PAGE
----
Last week’s annual convention of the Insured Retirement Institute in Palm Beach, Fla., yielded three takeaways.
Takeaway No. 1: As of December 2018, the IRI will be under the leadership of a new CEO to succeed Cathy Weatherford.
Weatherford, a former regulator, has been IRI's president and CEO since 2008.
She led the organization through its critical transition from a group narrowly focused on representing the interests of the variable annuity industry to one representing the entire supply chain for insured retirement income.
Insured retirement income includes all annuities, not just the variable annuity bucket, as well as the distribution chain.
Whoever the board selects to succeed Weatherford, IRI members can bet that that the insured retirement market in 2018 and 2019 will be a far cry from what the insured retirement market looked like back in 2008.
That was a time when the first of the baby boomers, born in 1946, had yet to turn 65. It also was a time when the variable annuity market dwarfed fixed annuity sales, and when economists and policymakers had yet to uncover the depth of the financial crisis then unfolding.
By 2019, when the IRI’s new leader takes the reins in earnest, the masses of the baby boomer demographic will begin to draw on their government entitlements and the personal resources they’ve accumulated.
For their part, advisors will have more and simpler annuity products to choose from, including a host of fee-based options.
Beware of Complacency
Takeaway No. 2: It would be dangerous, derelict even, for financial advisors to assume that in a decade only life insurance companies will be selling life insurance and retirement products.
That would be as short-sighted as consumers thinking that Apple would only be selling computers, or that Amazon would only be selling books, or that auto manufacturers like GM made cars and trucks that only came with gasoline engines.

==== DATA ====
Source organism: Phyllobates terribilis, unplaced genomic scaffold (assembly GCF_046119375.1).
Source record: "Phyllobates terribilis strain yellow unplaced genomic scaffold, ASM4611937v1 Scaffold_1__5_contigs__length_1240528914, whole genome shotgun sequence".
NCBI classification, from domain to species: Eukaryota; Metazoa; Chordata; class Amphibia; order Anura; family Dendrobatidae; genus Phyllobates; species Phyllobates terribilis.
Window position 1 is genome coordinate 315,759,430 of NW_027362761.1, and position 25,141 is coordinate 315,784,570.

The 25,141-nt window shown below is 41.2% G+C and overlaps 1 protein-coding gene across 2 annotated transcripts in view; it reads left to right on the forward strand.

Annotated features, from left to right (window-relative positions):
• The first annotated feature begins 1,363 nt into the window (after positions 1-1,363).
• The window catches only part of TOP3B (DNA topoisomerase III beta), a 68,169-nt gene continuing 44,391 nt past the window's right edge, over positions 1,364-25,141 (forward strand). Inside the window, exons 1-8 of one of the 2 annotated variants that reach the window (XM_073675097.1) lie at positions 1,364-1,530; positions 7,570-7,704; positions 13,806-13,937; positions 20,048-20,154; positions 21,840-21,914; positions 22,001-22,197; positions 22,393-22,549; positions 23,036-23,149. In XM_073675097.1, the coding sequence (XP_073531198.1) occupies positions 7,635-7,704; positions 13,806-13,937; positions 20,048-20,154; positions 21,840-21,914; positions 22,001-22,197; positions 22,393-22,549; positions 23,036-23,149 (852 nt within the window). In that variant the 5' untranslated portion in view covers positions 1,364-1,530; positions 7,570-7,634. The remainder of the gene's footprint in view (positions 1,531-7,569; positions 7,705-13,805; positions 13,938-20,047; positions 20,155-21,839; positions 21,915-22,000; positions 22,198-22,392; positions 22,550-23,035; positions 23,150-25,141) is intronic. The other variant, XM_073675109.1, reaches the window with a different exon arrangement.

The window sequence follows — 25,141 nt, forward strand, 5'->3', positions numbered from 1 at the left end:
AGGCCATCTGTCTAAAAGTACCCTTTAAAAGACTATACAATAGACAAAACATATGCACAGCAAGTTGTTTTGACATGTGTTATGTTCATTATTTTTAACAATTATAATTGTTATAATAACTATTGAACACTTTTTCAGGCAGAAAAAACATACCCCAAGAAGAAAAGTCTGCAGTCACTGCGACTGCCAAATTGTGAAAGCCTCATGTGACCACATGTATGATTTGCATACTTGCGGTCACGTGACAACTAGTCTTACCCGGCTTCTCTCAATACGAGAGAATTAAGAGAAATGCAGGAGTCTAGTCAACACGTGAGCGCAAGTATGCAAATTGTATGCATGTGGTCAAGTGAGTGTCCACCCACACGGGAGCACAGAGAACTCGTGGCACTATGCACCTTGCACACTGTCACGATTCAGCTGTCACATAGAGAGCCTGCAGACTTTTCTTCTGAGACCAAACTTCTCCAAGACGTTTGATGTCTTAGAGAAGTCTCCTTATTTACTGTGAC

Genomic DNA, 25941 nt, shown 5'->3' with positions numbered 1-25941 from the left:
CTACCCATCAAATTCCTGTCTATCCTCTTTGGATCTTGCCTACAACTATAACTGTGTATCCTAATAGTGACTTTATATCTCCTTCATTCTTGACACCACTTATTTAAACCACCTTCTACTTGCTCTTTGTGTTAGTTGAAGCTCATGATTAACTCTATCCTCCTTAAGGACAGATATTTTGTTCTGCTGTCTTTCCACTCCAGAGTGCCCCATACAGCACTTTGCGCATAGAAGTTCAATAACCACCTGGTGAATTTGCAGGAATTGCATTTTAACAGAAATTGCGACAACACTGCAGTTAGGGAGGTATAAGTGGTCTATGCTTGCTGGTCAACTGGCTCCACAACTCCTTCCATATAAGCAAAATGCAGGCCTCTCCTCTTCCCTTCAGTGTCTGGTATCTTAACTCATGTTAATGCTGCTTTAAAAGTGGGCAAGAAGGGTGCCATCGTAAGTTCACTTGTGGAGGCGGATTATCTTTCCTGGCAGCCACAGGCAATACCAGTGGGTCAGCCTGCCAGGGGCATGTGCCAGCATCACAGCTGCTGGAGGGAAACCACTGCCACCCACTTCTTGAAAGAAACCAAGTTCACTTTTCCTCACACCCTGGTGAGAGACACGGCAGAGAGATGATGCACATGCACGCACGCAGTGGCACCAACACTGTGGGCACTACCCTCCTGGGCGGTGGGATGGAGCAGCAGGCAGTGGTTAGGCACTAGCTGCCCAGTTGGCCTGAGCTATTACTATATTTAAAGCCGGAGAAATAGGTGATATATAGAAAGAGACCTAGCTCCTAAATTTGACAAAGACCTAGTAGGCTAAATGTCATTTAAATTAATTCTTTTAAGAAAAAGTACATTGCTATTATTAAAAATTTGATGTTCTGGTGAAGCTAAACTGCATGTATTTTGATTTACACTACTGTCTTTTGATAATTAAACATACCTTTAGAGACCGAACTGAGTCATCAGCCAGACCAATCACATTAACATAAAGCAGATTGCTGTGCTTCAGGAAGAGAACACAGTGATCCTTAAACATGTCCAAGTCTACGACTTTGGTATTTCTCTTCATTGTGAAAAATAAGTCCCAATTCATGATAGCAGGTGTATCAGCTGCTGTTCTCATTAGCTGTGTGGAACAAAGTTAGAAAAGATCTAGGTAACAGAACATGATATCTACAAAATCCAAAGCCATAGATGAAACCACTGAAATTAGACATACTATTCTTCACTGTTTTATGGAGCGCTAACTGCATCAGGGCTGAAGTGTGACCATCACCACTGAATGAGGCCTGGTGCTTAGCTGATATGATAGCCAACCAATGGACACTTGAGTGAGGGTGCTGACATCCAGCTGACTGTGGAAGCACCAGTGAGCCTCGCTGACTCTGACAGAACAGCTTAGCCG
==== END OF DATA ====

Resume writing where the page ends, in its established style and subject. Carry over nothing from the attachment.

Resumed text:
Yes, advisors have heard this refrain before. Nontraditional life insurers have no clue about the mass of regulation that life and annuity companies face. Can any other industry match our databases and claims experience to price risk?
This is true. But it is also true that other industries are just as good – even better, perhaps – at mining and acting on their data to be able to assess risk as well as weigh the consequences and financial returns of moving into a new market.
If there’s one underserved market in the U.S., it’s the market for life insurance coverage and retirement preparedness.
Advisors and insurers don’t need to be reminded of how underinsured and underprepared tens of millions of their fellow Americans find themselves.
But perhaps advisors and insurers do need to be reminded that underserved populations mean an opportunity for competitors to step in where traditional life and annuity companies and their go-to distribution models seem to be coming up short.
Get Used to a Best-Interest Standard
Takeaway No. 3: The best-interest standard is here to stay.
The question for advisors going forward is who will enforce such a standard. The Department of Labor? The Securities and Exchange Commission? State regulators or industry-based self-regulatory bodies like the Financial Industry Regulatory Authority?
Also to be announced is what kind of conduct will be deemed in or out of compliance with such a best interest standard.
Perhaps by the time IRI’s new leader steps in by the end of next year, regulators will have moved closer to answering what conduct they expect for advisors to be held in compliance.
But from now until July 1, 2019, when the remainder of the fiduciary rule goes into effect, there’s a big window of opportunity for the annuity industry and the IRI to step in and shape its own destiny as much as possible .
For too long, the industry has let others dictate the agenda without pushing back and making a case for itself allowing critics, even from within the industry, to look down on guaranteed income products.
The Trump administration’s victory at the polls last fall has created an opening for the IRI to work with other industry groups to corral regulators for yet another push for a workable best-interest standard acceptable across multiple regulatory layers.
IRI calls that a harmonized regulatory standard, and it may just be something the IRI will be able to sing about by the time a new leader takes the helm.
InsuranceNewsNet Senior Writer Cyril Tuohy has covered the financial services industry for more than 15 years. Cyril may be reached at email@example.com.
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